Are you supporting research in the effects of lifestyle on cancer prevention and treatment?  

In the early 1950s, we supported the work of Paul Talalay, MD, whose pioneering work in the field of chemoprevention let to the demonstration in 1992 that broccoli and other cruciferous vegetables contain a cancer-fighting substance called sulforaphane. Today, we have researchers who are working on the effects of diet on susceptibility to cancer and the ability to be responsive to treatment. As we learn more about the microbiome—all the bacteria that live in a person’s gut—we’re recognizing that there’s a balance between “good” and “bad” bacteria that needs to be kept. Overuse of antibiotics is clearly an issue because it disrupts this balance by clearing all bacteria, both good and bad. We know the microbiome is involved in inflammation, and inflammation in the gut can contribute to increased cancer risk and progression of cancer. The microbiome on our skin is involved in progression of skin cancer and other skin diseases. Plus, we have researchers looking at the effects of exercise on cancer patients, as well as stress, which can be a contributing factor to the development and progression of cancer.

Paul Talalay, MD, pioneered the field of chemoprevention with the demonstration that broccoli and other cruciferous vegetables contain a cancer-fighting substance called sulforaphane.Mike Ciesielski

What work are you supporting to minimize side effects?

One researcher is looking at these very severe side effects that some patients experience with checkpoint immunotherapy, which in some cases can be fatal. She’s looking across all cancer types. Are there ways we can predict these dangerous side effects in advance and minimize them? It’s really important, because we want to make sure that we don’t expose people to side effects that might be very damaging for them.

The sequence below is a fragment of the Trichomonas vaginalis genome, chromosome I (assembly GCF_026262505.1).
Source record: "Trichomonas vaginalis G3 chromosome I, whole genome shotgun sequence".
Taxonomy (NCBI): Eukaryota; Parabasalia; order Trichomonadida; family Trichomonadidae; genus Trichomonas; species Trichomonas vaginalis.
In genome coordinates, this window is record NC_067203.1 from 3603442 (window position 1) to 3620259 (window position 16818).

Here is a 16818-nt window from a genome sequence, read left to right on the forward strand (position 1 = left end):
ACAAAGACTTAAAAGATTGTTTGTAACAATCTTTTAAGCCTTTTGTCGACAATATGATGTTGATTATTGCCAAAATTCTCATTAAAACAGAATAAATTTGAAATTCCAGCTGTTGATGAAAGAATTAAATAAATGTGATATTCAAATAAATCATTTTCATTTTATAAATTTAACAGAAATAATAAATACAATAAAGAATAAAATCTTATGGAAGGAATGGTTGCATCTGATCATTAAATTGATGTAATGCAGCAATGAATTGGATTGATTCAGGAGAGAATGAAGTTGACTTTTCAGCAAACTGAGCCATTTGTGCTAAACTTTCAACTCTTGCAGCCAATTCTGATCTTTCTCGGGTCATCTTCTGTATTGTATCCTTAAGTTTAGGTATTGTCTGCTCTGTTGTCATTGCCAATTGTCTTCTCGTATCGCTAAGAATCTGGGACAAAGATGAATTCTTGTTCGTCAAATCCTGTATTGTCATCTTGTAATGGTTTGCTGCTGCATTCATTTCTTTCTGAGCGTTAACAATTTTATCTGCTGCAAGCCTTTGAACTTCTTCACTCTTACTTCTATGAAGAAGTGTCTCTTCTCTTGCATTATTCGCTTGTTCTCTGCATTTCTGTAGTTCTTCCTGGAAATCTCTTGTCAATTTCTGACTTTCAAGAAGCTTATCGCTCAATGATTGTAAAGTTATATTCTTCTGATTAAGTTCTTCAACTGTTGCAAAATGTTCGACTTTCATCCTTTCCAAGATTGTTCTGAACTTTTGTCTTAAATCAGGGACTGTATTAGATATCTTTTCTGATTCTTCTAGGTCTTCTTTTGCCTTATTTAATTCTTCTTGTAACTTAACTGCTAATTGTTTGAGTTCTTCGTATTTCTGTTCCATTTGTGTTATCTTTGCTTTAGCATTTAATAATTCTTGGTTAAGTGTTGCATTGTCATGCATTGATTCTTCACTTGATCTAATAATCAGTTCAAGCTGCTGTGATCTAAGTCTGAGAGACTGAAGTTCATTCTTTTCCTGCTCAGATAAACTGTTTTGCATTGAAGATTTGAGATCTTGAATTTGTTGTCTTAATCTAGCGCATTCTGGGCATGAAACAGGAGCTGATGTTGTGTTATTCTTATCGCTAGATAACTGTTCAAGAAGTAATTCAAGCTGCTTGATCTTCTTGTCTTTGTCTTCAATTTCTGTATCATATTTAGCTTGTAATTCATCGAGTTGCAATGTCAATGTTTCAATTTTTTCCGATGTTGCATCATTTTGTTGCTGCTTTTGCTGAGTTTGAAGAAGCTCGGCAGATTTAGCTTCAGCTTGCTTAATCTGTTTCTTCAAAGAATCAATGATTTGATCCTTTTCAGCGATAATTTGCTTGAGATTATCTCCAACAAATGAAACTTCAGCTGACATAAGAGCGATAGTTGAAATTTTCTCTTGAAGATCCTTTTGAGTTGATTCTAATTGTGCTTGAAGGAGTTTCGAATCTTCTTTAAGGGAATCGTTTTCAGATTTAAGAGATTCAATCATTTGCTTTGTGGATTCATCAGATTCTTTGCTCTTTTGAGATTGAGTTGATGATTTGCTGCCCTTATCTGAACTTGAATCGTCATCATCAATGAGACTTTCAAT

When side effects are severe, it can make it impossible for some people to continue with their treatments.

Yes, absolutely. That’s one reason why we are funding scientists who are working on pain perception and management, which can affect cancer patients who are on many different therapies. Pain can result in discontinuation of treatment, which can in turn lead to the cancer recurring. So it’s really important to have a good understanding of pain perception, which goes back to basic neuroscience. Another important area is nausea. We have one scientist who is working on understanding what the brain is doing in sensing and creating that effect. We’re also working on “chemo brain,” that sort of fogginess and dulling of senses, trying to figure out ways to reduce that for patients who are undergoing treatment.

Most people with cancer these days are still treated with chemotherapy, cytotoxic compounds that can be broad-spectrum and attack healthy cells. Is there research focusing on making chemotherapy more effective?